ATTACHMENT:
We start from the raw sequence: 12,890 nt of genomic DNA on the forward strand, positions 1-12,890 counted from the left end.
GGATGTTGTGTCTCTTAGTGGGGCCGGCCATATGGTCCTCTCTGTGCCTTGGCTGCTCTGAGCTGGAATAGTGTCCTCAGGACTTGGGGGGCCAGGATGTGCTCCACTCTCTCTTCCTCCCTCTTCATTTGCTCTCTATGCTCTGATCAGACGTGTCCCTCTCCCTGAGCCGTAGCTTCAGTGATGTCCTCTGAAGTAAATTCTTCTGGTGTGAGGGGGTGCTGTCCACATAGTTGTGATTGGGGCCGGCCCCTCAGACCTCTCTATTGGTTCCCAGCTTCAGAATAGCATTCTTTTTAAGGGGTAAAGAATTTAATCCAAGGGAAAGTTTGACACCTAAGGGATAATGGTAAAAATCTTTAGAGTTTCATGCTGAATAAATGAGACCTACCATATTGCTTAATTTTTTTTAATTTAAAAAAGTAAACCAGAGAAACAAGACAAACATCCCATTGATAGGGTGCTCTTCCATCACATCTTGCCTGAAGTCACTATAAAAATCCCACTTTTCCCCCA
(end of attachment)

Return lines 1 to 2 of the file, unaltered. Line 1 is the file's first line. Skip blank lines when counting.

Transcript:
We start from the raw sequence: 12,890 nt of genomic DNA on the forward strand, positions 1-12,890 counted from the left end.
GGATGTTGTGTCTCTTAGTGGGGCCGGCCATATGGTCCTCTCTGTGCCTTGGCTGCTCTGAGCTGGAATAGTGTCCTCAGGACTTGGGGGGCCAGGATGTGCTCCACTCTCTCTTCCTCCCTCTTCATTTGCTCTCTATGCTCTGATCAGACGTGTCCCTCTCCCTGAGCCGTAGCTTCAGTGATGTCCTCTGAAGTAAATTCTTCTGGTGTGAGGGGGTGCTGTCCACATAGTTGTGATTGGGGCCGGCCCCTCAGACCTCTCTATTGGTTCCCAGCTTCAGAATAGCATTCTTTTTAAGGGGTAAAGAATTTAATCCAAGGGAAAGTTTGACACCTAAGGGATAATGGTAAAAATCTTTAGAGTTTCATGCTGAATAAATGAGACCTACCATATTGCTTAATTTTTTTTAATTTAAAAAAGTAAACCAGAGAAACAAGACAAACATCCCATTGATAGGGTGCTCTTCCATCACATCTTGCCTGAAGTCACTATAAAAATCCCACTTTTCCCCCA